Growing E. coli on plates has been a staple of life in the Lenski lab for the last three decades. (Image: Flickr/2.5JIGEN.com) Every morning, a scientist walks into a lab in East Lansing, Michigan, grabs a pipette, and mixes two liquids. One is a cloudy brew of E. coli cells, billions of organisms thick; the other is a sterile solution with glucose and essential nutrients. One part A, 99 parts B, and back in the incubator it goes; over the next 24 hours, the cells will double nearly seven times, adapting to the broth in the process. And so it goes in the lab of Richard Lenski, a Professor of Microbial Ecology at Michigan State University, just as it has for the last 28 years. That’s more than 65,000 generations of E. coli, the “lab rat” of microbiology; the associated experiments have generated freezers’ worth of samples and burned through enough petri dishes to fill a warehouse. It started with 12 replicate populations of the same E. coli strain, each allowed to propagate on its own as it adapted to the glucose- and citrate-containing food source. “Is evolution this invariable slow and gradual process?” Lenski recalls wondering as he set up the first agar plates. “What about the repeatability – do things solve problems in the same way every time? Do you arrive at an end point that is optimal?” During a presentation at the International Symposium on Microbial Ecology in Montreal, Canada last week, Lenski shared some hard-earned answers. To see how effective adaptation to the chemical brew was, his team of researchers would pluck an organism from a given population after, say, 2,000 generations, and see how it competed with the original, unevolved strain. Perhaps unsurprisingly, the experimental microbe would dominate these head-to-head battles for resources – it had, after all, had a lot of practice and ample opportunity to hone new strategies. But what was intriguing was the math. After 2,000 generations, the evolved strains were about 30% more “fit” (a term that encapsulates evolutionary success in the form of reproduction rate). After 50,000 generations, the improvement had climbed to 80%. When Lenski’s team developed calculations to fit the data, they found that a power law worked better than an asymptotic equation. In other words, there doesn’t appear to be an upper limit on evolved fitness. It seems counterintuitive, the idea that there’s no such thing as an optimal evolutionary end point, but the numbers aren’t as crazy as you might imagine. The power law equation predicts that after a million years of evolution, E. coli’s doubling time will be 23 minutes. It’s fast, but not that fast, particularly given the current speed record of less than ten minutes held by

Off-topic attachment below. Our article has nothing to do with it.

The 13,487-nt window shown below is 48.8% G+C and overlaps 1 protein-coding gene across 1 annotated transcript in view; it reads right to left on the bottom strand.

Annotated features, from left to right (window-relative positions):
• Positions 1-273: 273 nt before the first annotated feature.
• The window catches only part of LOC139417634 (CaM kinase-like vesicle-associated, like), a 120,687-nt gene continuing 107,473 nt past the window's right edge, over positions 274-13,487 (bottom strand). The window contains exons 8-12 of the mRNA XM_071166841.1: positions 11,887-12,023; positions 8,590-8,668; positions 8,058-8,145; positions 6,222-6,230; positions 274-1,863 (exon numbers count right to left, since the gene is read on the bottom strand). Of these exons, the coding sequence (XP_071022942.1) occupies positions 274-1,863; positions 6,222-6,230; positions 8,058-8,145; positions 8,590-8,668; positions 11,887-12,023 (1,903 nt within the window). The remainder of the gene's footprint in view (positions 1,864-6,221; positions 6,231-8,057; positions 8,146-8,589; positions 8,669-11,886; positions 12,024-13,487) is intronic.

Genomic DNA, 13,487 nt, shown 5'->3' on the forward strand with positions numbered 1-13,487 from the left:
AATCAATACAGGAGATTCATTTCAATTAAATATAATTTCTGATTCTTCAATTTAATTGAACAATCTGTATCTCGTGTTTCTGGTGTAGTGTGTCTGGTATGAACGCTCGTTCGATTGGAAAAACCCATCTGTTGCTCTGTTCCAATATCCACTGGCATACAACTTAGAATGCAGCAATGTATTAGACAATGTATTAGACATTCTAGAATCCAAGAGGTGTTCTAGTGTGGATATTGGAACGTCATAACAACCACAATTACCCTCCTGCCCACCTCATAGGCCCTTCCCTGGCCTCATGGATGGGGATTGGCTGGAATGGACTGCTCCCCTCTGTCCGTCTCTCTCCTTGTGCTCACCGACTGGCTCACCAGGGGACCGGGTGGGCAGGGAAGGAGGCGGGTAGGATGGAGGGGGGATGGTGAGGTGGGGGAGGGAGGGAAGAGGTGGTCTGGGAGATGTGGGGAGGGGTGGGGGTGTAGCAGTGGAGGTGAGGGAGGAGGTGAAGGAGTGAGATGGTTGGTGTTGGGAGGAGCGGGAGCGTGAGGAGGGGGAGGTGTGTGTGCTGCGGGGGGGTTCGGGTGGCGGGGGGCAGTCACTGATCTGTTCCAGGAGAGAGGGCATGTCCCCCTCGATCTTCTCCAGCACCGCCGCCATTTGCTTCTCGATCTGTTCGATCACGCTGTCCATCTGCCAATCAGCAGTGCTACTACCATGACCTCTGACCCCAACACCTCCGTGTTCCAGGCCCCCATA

As Lenski notes, it’s “nowhere near where the bacteria have run up against biophysical limits in rates of replication.” When looking closer at the 12 different strains, Lenski found “very few examples of identical mutations if you look at the nucleotide level,” but “remarkable reproducibility” at the gene- and organism-scale. Many of the same genes are being altered – core regulatory genes involved in cell wall construction or DNA maintenance – but they’re changing in different ways. The data suggest that there are many routes toward improvement on the nucleotide scale, but the destination is environmentally determined. Lenski cautions that his experiment is “in no way an attempt to understand E. coli in the natural world,” yet the study does offer a baseline appreciation of how organisms may adapt to their environment. A few genes will be altered pretty substantially – frequently regulatory genes which control a number of subsidiary functions – while others will be unchanged, or even removed altogether. The twelve similarly evolved E. coli populations suggest that there may be many paths up the peak of evolutionary fitness, but the destination – a continually receding goalpost of optimality – is the same, always just out of reach.